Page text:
X display manager (program type): Wikis


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In the X Window System, an X display manager runs as a program that allows the starting of a session on an X server from the same or another computer.

A login screen shown by the KDM display manager.

A display manager presents the user with a login screen which prompts for a username and password. A session starts when the user successfully enters a valid combination of username and password.

When the display manager runs on the user's computer, it starts the X server before presenting the user the login screen, optionally repeating when the user logs out. In this condition, the display manager realizes in the X Window System the functionality of init, getty and login on character-mode terminals. When the display manager runs on a remote computer, it acts like a telnet server, requesting username and password and starting a remote session.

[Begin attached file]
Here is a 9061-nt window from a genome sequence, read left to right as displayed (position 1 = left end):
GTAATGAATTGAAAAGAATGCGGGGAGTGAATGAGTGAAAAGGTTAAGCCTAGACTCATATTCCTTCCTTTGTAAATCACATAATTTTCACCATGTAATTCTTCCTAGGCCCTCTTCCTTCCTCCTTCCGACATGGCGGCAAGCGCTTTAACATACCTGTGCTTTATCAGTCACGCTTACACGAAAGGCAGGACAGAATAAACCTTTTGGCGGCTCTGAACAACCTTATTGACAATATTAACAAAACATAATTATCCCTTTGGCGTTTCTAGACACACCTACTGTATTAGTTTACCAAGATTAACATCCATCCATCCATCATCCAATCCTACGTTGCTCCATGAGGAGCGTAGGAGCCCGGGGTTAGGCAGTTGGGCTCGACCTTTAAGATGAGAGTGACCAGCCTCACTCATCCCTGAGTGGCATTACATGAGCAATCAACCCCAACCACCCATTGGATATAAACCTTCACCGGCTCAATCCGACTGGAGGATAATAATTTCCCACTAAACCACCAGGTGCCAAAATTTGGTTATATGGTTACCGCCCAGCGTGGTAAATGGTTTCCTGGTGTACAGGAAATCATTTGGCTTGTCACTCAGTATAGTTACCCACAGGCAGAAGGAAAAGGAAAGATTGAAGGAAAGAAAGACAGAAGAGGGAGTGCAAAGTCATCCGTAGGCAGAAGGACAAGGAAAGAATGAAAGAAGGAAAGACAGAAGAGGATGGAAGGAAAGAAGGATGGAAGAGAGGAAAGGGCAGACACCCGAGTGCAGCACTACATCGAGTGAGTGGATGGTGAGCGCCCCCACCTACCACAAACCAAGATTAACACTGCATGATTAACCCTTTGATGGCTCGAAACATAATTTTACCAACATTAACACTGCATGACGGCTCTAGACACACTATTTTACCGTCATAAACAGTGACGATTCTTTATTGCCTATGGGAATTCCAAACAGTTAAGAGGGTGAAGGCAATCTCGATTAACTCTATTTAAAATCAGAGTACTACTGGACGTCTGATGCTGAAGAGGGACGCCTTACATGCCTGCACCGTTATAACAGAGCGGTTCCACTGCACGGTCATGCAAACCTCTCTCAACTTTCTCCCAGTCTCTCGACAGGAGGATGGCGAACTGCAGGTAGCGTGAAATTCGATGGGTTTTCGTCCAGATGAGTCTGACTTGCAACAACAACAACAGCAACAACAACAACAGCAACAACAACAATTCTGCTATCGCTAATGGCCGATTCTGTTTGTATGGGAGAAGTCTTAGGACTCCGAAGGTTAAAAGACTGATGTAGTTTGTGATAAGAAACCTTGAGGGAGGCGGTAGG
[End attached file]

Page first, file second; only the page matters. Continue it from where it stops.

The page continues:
X11 Release 3 introduced display managers in October 1988 with the aim of supporting the standalone X terminals then just coming onto the market. Various display managers continue in routine use to provide a graphical login prompt on standalone computer workstations running X. X11R4 introduced the X Display Manager Control Protocol (XDMCP) in December 1989 to fix problems in the X11R3 implementation.


Local and remote display management

A display manager can run on the same computer where the user sits or on a remote one. In the first case, the display manager starts one or more X servers, displaying the login screen at the beginning and (optionally) every time the user logs out. In the second case, the display manager works according to the XDMCP protocol.